I’ve read one book and numerous articles on this but I’m definitely an amateur. I shouldn’t have to fact check someone who makes their living as an historian. Not on such an easily checked fact.

The next to last chapter is titled “Happily Ever After” and examines how we measure happiness. He makes a couple of his reductionist errors, but makes some good points, like a rich man living on a river in France is not really happier than a poor man on a pig farm, those are fleeting measures of happiness and people respond differently to material wealth. Our biology is key to the physical feelings we have that we call happiness.

He explores Buddhism, and does a good job of describing it, as far as I understand it anyway. Buddhism doesn’t fall into these traps of pursuing wealth or even of pursuing family or whatever things someone might do thinking they’ll find joy. Buddhism recognizes no matter what, we’ll always try to pursue something to adjust to whatever discomfort we perceive. The practice of Buddhism is thus to be with who you are, know yourself and accept the suffering or the joy, knowing either will pass. In one of his more brilliant insights Harari points out that when this came to the West, they turned it into another way to find joy, they made it a system with rules; look inward and then you will find true peace.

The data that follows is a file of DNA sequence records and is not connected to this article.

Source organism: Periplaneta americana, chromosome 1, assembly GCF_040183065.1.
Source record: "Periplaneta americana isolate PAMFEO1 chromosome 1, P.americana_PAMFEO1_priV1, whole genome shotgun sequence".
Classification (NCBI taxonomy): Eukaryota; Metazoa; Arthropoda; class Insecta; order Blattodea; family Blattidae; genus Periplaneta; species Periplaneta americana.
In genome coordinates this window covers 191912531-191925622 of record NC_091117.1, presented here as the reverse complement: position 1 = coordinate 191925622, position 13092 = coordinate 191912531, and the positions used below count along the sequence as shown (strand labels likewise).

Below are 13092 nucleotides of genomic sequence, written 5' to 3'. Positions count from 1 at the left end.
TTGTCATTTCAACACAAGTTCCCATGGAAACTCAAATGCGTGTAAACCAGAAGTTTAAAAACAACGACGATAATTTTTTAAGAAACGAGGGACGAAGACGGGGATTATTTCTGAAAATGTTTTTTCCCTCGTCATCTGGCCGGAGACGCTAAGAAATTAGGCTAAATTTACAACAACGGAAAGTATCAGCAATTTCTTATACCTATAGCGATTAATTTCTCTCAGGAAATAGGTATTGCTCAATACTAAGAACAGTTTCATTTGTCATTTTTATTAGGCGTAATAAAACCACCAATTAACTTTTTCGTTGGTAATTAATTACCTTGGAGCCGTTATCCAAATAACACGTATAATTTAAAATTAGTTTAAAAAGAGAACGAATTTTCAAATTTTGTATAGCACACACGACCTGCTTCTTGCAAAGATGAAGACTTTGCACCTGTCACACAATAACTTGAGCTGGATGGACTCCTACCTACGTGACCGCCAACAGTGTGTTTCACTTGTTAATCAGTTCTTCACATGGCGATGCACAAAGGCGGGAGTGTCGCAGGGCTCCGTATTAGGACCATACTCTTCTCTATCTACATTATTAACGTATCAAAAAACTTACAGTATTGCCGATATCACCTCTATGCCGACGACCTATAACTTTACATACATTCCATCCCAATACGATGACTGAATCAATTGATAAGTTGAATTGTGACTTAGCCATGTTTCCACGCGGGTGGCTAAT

Just started reading Sapiens last night.

I like the writing style and so far the ideas are interesting. The fact he doesn’t support every assertion and conjecture is fine, because he isn’t stating them as anything other than his personal thoughts.

I’m glad I went to the used book store last night.

Only around page 100. I’m both busy and very lazy, so my reading time isn’t what I’d like it to be.

Still enjoying it. Yes, there are unsupported opinions and ideas I don’t think I agree with, but the writing style is conversational and light, so those issues aren’t even issues.

I’m trying to catch a bad cold so I can lay around and read on the weekend. Wish me luck.

About the origin of religion, I think it has something to do with the origin of schizophrenia. They’re probably related. They seem to have similar symptoms, like seeing the handiwork of invisible beings, hearing voices, seeing apparitions, making bizarre irrational connections, etc. A lot of religious people also experience an invisible being controlling events and setting up situations in weird ways, like they’re being monitored. A lot of religion sounds like paranoia.